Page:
Thousands of children 'missing out on education'
- 12 June 2014
- From the section Education & Family
Thousands of children in England are missing out on an education, the National Children's Bureau says.
The charity's research suggests many lose out as they have no school place or are unknown to the authorities.
The findings, based on Freedom of Information requests to councils, show that across 79 authorities 7,701 children on any day are down as missing class.
The Department for Education says the findings are misleading and unhelpful.
The NCB said that if 7,701 young people are missing school every day in the authorities that provided information, this would suggest more than 14,800 children are not in education at any time across the country.
A further analysis, based on detailed Freedom of Information responses from 45 councils, suggests that, on any given day, of those who are missing education, there are an estimated 3,000 youngsters in England whose whereabouts are unknown.
The study claims almost 5,000 children are losing out because they are waiting for a school place.
Other reasons given by local authorities for children being classed as "missing education" included being excluded from school; having special educational needs; being pregnant or a teenage mother; not enrolled in school or moving between schools; or because they have moved or are believed to have moved overseas.
Children are considered to be missing education if they are not on a school roll and not receiving suitable education other than at school, according to government guidance.
The NCB said it was calling for the government to conduct a national review of children missing education.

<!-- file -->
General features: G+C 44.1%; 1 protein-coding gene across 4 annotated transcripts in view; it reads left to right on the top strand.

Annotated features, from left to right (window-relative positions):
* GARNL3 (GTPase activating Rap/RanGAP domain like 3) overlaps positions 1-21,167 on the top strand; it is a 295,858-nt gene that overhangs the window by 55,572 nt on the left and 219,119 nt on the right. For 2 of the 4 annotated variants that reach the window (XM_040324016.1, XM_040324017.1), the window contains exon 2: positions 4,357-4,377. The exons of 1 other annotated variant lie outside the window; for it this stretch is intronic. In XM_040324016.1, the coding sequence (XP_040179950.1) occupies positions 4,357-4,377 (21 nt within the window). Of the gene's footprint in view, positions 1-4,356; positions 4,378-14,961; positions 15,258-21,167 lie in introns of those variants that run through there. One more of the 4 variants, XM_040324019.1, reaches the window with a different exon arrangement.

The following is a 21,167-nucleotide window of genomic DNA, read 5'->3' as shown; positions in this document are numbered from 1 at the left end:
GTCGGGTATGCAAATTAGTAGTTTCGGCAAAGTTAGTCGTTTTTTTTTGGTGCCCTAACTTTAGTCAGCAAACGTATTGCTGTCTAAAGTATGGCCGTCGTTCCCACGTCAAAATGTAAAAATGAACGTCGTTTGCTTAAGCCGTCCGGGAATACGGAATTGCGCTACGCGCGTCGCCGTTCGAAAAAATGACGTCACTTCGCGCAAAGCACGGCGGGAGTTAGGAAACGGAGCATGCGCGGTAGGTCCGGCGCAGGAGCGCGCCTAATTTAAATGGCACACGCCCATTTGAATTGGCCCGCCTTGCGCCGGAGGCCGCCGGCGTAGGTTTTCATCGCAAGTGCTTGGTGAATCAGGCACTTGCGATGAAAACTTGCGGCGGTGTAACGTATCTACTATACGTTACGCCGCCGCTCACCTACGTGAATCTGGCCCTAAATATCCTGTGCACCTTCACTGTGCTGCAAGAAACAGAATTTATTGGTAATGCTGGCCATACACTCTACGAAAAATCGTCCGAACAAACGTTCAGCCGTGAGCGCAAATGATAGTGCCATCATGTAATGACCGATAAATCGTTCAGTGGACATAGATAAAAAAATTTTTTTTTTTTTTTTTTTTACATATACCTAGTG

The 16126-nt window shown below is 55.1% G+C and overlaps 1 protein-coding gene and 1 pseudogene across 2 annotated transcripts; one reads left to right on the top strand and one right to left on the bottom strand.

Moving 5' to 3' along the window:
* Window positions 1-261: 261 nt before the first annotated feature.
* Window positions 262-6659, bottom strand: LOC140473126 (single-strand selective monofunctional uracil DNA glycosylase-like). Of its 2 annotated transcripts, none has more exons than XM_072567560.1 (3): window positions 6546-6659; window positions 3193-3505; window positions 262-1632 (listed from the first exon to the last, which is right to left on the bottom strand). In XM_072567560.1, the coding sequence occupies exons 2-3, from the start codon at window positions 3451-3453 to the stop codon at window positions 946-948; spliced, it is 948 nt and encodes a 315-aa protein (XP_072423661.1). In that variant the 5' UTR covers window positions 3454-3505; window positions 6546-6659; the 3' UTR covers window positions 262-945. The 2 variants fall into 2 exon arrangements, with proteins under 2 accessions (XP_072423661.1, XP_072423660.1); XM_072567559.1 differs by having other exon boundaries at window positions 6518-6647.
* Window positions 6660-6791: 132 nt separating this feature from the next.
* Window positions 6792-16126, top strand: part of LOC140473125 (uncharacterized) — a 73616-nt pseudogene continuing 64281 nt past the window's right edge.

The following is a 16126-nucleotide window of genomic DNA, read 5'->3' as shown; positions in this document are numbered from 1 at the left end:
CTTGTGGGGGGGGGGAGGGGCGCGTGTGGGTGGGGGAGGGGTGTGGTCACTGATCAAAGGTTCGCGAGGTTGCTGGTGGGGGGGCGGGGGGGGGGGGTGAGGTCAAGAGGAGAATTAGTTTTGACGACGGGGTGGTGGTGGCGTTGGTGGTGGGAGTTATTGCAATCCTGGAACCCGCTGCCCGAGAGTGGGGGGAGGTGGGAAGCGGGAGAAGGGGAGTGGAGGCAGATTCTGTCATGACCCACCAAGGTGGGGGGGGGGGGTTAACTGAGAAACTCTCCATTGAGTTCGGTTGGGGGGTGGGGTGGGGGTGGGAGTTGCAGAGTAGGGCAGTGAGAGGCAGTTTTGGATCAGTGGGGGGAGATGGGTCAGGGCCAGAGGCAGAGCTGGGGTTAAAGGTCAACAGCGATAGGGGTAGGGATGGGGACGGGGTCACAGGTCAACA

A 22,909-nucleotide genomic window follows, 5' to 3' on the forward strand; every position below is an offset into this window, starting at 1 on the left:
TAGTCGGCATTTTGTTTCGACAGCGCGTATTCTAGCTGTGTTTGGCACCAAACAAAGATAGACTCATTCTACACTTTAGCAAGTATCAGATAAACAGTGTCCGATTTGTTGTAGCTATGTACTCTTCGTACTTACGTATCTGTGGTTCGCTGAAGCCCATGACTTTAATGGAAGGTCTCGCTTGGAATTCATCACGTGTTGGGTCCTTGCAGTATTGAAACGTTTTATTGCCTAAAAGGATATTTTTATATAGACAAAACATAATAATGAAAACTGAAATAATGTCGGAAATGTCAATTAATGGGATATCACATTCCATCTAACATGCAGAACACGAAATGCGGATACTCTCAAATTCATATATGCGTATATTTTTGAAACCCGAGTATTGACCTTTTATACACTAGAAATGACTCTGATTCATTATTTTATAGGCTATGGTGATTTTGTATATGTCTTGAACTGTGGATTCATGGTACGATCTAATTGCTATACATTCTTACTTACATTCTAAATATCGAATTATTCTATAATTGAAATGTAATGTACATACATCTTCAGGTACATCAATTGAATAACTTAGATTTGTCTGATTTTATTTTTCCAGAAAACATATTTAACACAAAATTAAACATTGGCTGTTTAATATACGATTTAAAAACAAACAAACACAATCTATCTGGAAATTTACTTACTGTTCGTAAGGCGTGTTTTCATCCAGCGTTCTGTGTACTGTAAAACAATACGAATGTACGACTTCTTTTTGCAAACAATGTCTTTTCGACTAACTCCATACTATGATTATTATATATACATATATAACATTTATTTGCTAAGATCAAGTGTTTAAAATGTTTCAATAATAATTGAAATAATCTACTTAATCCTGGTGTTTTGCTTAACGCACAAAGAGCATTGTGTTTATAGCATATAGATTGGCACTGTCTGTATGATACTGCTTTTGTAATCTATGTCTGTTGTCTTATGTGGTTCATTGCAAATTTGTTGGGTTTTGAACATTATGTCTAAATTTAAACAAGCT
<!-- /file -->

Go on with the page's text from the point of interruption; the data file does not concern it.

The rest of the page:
'Physical and emotional harm'
The charity's chief executive, Dr Hilary Emery, said: "Children who miss out on education are at significant risk of failing academically, and may end up as Neets [not in education, employment or training] in later life because their school life has been disrupted.
"There is also the real possibility that some of these children will suffer physical and emotional harm, particularly if they are taken off the school roll and their whereabouts become unknown.
"Recent high-profile cases of child sexual exploitation have involved children missing from education, and there is also a correlation between missing education and becoming a victim of forced marriage."
Dr Emery said the NCB was calling on the government to conduct a national review of children missing education and to improve the way data is collected both locally and nationally.
"The review should consider how local authorities, schools, social services and their partners can work with children and their families to ensure they and their families receive the best support possible, so they can get back into education."
But a Department for Education spokesman said: "These findings are misleading and unhelpful.
"Missing education is defined as a child not being registered at school when they should be or not being otherwise educated.
"This report inappropriately includes children who have missed one or two days of school, for anything from moving between schools to being sent home for having behavioural problems."
The report wrongly assumed these children were all automatically vulnerable or had slipped off the radar, the spokesman added.
"Local authorities and schools are best placed to keep accurate records of children in education and our recently revised guidance makes clear there is no excuse for them not to meet their responsibilities in this area."
Parents had a legal responsibility to ensure their children were receiving a proper education, he added.